Issue

Environment and Climate Change

Earth's average temperature has risen approximately one degree Fahrenheit in the last 50 years. By the end of this century, it will be several degrees higher, according to the latest climate research.

But global warming is doing more than simply making things a little warmer. It's changing rainfall, causing heat waves, and making sea level rise, all of which create human suffering.

Environment and Climate Change brings together reporting from Pulitzer Center grantees on the abilities of communities in diverse regions to bounce back and adapt to the impacts of climate change: One highlight includes in-depth reporting by Nathaniel Rich on the response to global warming during the 1979-1989 decade—an article that takes up the entire issue of The New York Times Magazine. Our journalists investigate climate change in the Arctic—the effects on indigenous communities, the destruction of the fragile natural environment, and the conflict between humans and polar bears. One interactive, award-winning multimedia project, "Sea Change," looks at ocean acidification, its impact on fishing, people's livelihoods, and food security. The documentary "Easy Like Water" features a solar-powered school boat in Bangladesh, where flooding may create 20 million "climate refugees" by mid-century.

Other stories covered here range from the future of the residents of Kiribati, a low-lying island nation in the Pacific, to the biological diversity of the rainforest in Peru, and the psychological effects of climate change on the inhabitants of Australia and Fiji. How does the melting Arctic ice cap affect our lives? How do overfishing and exploitation of mineral resources beneath the ocean’s surface jeopardize food sources need to sustain the planet’s ever-expanding population?

As part of the Pulitzer Center's long-term support for climate change reporting, the Rainforest Journalism Fund was established to provide capacity for local journalists operating in the rainforest regions of Latin America, Africa, and Asia, as well as international journalists reporting from those regions. The Fund represents a major investment in global environmental and climate reporting, with plans to support nearly 200 original reporting projects along with annual regional conferences designed to raise the level of reporting on global rainforest issues such as deforestation and climate change.

 

Environment and Climate Change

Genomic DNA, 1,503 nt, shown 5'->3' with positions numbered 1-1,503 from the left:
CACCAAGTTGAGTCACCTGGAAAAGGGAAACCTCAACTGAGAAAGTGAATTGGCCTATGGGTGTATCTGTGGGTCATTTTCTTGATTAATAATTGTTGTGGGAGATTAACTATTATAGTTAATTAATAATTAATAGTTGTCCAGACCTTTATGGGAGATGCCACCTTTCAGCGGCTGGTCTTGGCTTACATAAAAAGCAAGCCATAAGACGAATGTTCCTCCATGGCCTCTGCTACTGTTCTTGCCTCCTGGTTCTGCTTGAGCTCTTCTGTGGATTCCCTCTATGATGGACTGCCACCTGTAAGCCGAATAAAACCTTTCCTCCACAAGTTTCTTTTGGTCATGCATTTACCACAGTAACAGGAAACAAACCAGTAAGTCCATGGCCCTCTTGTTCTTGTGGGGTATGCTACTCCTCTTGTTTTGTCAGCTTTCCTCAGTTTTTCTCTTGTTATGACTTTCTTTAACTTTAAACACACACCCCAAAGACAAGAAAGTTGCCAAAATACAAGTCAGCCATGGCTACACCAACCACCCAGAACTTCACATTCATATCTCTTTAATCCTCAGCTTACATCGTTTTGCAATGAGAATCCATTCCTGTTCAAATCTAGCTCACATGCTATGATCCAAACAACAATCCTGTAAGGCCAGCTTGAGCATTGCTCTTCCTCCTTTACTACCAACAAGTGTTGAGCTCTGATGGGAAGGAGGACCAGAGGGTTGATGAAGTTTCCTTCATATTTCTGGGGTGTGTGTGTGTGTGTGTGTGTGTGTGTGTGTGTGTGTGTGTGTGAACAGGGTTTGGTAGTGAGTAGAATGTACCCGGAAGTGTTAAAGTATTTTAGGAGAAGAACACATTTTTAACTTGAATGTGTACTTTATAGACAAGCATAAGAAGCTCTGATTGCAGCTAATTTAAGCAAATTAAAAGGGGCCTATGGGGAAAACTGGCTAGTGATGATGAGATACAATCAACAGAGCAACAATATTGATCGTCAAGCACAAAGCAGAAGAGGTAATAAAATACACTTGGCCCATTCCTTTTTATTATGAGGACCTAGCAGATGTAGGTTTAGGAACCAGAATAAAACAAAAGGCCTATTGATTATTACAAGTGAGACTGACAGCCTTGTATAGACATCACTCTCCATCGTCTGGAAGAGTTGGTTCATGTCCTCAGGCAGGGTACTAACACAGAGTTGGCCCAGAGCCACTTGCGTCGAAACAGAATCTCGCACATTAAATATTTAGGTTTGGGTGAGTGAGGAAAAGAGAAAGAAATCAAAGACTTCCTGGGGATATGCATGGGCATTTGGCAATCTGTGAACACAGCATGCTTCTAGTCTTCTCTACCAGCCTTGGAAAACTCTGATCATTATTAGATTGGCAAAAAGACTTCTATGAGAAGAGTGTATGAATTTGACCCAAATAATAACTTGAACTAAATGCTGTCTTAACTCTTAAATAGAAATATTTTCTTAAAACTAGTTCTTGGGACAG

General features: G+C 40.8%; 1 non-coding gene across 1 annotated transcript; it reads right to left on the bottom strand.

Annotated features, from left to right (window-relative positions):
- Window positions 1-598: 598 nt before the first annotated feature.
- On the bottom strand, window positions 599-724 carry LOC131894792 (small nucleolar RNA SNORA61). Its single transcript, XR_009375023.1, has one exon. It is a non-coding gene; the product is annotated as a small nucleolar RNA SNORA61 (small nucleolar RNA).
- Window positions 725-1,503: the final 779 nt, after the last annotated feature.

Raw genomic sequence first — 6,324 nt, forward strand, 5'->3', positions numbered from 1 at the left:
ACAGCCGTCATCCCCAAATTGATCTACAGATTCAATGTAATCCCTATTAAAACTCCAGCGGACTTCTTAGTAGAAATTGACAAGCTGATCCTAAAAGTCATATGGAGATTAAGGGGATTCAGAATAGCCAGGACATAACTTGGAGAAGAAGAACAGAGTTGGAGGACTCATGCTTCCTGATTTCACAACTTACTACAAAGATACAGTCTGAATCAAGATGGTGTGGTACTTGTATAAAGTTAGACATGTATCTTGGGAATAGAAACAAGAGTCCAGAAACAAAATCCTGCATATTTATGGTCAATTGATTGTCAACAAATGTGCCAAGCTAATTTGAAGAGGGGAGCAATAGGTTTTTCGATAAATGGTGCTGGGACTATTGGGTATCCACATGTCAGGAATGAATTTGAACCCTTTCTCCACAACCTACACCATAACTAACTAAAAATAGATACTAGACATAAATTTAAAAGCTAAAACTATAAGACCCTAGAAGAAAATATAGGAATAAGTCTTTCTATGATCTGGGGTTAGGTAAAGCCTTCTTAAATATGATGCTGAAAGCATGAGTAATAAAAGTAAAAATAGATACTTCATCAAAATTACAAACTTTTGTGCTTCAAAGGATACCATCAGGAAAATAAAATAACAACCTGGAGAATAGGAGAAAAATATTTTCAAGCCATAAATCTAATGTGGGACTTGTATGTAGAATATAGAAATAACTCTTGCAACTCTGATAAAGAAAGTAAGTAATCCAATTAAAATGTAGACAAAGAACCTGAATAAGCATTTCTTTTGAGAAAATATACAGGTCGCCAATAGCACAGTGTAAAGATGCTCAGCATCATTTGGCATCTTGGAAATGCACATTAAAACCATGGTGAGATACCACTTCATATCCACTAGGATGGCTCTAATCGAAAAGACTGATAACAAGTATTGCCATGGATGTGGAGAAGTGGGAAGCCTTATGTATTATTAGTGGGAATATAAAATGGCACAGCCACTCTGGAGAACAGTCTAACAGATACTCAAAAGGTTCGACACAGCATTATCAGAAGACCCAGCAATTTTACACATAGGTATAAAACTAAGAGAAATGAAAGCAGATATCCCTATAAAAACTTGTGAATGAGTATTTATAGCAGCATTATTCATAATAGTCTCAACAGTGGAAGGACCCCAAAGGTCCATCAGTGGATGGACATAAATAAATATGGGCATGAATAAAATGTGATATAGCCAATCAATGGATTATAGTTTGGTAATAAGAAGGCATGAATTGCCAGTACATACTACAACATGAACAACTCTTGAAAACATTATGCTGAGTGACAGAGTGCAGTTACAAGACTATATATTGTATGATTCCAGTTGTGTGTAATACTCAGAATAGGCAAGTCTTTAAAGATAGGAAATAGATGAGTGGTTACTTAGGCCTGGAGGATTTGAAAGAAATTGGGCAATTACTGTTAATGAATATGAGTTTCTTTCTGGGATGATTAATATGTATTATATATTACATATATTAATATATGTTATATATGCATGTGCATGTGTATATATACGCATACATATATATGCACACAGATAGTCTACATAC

The Wampis: First Indigenous Autonomous Government in Peru Fights Back Against Deforestation (Spanish)

The Wampis Nation is made up of thousands of people whose ancestors have lived in the Amazon rainforest in the north of Peru for centuries. Increasing raids from loggers, miners, and those searching for fossil fuels, in addition to political changes that favor industrial exploitation of natural resources, have left the Wampis more and more worried about the future of their home.

Memories from Qemmamine

Hiking along the Lebanon Mountain Trail, Catherine Cartier stopped for one night in Qemmamine, where she listened to her hosts as they remembered their village's past.

The Sateré-Mawé Retake Ancestral Land Threatened by Loggers and Land Thieves (Portuguese)

In a region historically occupied by the Sateré-Mawé people, the Indians are demanding that the National Indigenous Agency (Funai) correct the boundaries of the Indigenous Andirá-Marau land. A Mongabay reporting team, supported by the Rainforest Journalism Fund and the Pulitzer Center, accompanied their trip to regions which will become future villages.

Guna Yala Sinking

The sea level rise clock ticks loudly for those who call the Guna Yala islands of Panama home. Will a pending migration to the mainland serve as a model of progressive climate change adaptation?

Underwater Mining in the Pacific Ocean

An exploration into the emerging industry of underwater mining leads to more questions than answers. With time running out before this practice begins, are we acting irresponsibly?

Laboratory Earth

An unintended planet-wide experiment is underway–leading to warming temperatures and an acidifying ocean.

Mist and Mystery: Borneo's Vanishing Landscape

Borneo's ecological devastation involves logging, mining, palm oil cultivation, habitat loss, and climate change. This project examines these challenges through the eyes of Borneo’s indigenous people.